A light-rail extension to BWI airport will carry commuters through Linthicum rather than along the Nursery Road business corridor, state transportation officials have decided.
The Mass Transit Administration, which has been studying extension routes since June, announced its choice Friday of a path that combines parts of two earlier proposals, neither of which was enthusiastically received by many Linthicumresidents.
The spur -- a little more than 2 miles long -- will cost about $31 million, said Beth Robinson, the MTA's community relations specialist.
It will depart from the main line south of the Linthicum station near Broadview Boulevard, cross Hammonds Ferry Road, run along thenorth edge of the Maryland Aviation Administration satellite parkinglot, and cross Route 170. Then it will run along north of Route 170 and across the intersection of Elm Road, Elkridge Landing Road and Route 170. It will travel along Elm Road to an airport terminus.
"A couple of communities may have concerns, but all in all, we think this is the alignment with the least opposition," Robinson said. Especially pleased are North Linthicum and Crestwood residents, who did not want trains running close to their homes along Nursery Road, she said.
Residents in Linthicum and Shipley are less happy with the MTA'schoice, said Bruce Fink, president of the Linthicum-Shipley Improvement Association.
"We wanted the Nursery Road corridor," he said. "We don't think this is going to be used as much as (the Nursery Road)option would have been used," since most potential riders work in business parks along the corridor.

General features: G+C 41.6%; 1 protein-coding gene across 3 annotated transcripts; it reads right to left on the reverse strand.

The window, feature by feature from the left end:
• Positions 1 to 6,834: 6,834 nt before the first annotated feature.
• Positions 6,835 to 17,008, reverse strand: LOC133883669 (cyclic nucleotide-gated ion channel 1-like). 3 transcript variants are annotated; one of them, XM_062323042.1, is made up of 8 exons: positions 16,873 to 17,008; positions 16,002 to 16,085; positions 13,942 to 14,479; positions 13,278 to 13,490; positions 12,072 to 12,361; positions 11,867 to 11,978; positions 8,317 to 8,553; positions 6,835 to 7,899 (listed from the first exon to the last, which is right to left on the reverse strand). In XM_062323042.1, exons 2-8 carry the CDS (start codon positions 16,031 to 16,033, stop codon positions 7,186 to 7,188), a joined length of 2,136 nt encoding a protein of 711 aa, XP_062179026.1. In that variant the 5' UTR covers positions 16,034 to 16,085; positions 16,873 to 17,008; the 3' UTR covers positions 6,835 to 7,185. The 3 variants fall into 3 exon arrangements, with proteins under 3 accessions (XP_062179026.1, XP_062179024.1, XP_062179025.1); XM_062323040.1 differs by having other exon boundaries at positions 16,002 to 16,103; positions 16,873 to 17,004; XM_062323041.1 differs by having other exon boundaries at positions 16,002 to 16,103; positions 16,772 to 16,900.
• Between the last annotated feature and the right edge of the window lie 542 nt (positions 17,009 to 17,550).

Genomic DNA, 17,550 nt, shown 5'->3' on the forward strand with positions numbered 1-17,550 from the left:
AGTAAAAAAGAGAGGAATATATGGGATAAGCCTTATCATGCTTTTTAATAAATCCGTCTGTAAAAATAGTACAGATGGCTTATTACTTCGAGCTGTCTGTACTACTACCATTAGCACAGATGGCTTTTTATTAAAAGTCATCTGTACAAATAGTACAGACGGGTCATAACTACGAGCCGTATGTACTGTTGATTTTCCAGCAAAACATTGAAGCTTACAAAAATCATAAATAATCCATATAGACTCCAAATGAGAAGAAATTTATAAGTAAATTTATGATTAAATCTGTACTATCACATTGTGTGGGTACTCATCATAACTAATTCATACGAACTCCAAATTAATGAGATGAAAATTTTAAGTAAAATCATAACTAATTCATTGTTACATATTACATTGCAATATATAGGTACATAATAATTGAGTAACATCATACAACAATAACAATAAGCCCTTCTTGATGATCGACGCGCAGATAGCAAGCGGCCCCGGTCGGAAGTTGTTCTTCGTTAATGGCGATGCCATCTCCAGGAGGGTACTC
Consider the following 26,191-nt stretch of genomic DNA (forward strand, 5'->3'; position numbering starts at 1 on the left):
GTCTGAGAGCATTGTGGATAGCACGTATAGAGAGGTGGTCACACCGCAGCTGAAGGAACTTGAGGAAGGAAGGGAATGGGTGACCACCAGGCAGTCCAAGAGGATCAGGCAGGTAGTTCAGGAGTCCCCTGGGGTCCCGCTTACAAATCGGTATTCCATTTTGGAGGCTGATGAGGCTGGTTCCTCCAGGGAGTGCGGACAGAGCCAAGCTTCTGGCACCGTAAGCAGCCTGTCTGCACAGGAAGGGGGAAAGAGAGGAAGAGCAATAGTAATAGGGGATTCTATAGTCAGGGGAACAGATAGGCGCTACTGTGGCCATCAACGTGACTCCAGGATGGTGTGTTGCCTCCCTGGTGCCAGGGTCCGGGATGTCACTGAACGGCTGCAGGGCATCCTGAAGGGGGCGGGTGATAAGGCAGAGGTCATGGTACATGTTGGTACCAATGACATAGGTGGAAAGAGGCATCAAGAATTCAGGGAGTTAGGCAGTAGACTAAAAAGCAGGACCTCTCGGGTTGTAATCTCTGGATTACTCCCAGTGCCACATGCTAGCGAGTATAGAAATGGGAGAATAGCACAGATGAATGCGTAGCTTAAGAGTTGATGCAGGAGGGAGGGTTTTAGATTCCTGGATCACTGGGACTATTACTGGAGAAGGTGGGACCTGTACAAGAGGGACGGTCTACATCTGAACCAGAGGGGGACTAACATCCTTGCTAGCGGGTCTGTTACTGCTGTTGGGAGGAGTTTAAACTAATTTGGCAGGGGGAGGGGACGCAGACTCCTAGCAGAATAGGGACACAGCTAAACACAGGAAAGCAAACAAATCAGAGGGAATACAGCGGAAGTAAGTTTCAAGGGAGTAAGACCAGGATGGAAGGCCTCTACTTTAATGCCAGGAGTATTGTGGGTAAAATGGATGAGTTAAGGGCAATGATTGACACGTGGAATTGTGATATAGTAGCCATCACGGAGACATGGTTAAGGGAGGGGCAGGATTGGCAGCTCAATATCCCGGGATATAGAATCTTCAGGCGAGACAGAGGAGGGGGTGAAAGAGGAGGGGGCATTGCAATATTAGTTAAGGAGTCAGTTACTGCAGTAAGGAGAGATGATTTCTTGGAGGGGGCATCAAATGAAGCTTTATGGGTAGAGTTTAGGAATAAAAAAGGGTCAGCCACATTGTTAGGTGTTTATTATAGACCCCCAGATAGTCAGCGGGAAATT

Fink said residents are also concerned about what train traffic will do to their neighborhoods. "If it's used at all, or used heavily, it means every train that goes to the airport has to go through Linthicum.
"We're not surprised. It's what the local councilman supported. It's better than the direct north route, but not our first option. If it was the north route, we would be laying down in front of bulldozers."
Many residents fought --and the MTA rejected -- the $27.3 million "direct connection north" route because it passed close to Andover High School.
Councilman George Bachman said he's "positively satisfied" with the MTA's choice,which is more similar to the 2.7-mile, $31.3 million "direct connection south" route he favored than to the northern route.
The MTA says it dismissed the Nursery Road route because it cost $79.4 million."The benefits of more direct service to the Nursery Road businesses did not justify the additional cost," MTA Administrator Ronald J. Hartman wrote in a Jan. 2 letter to elected officials.
Hartman said the Nursery Road route also had "serious environmental impacts in the area along the Patapsco Valley State Park and more community impacts than the preferred option."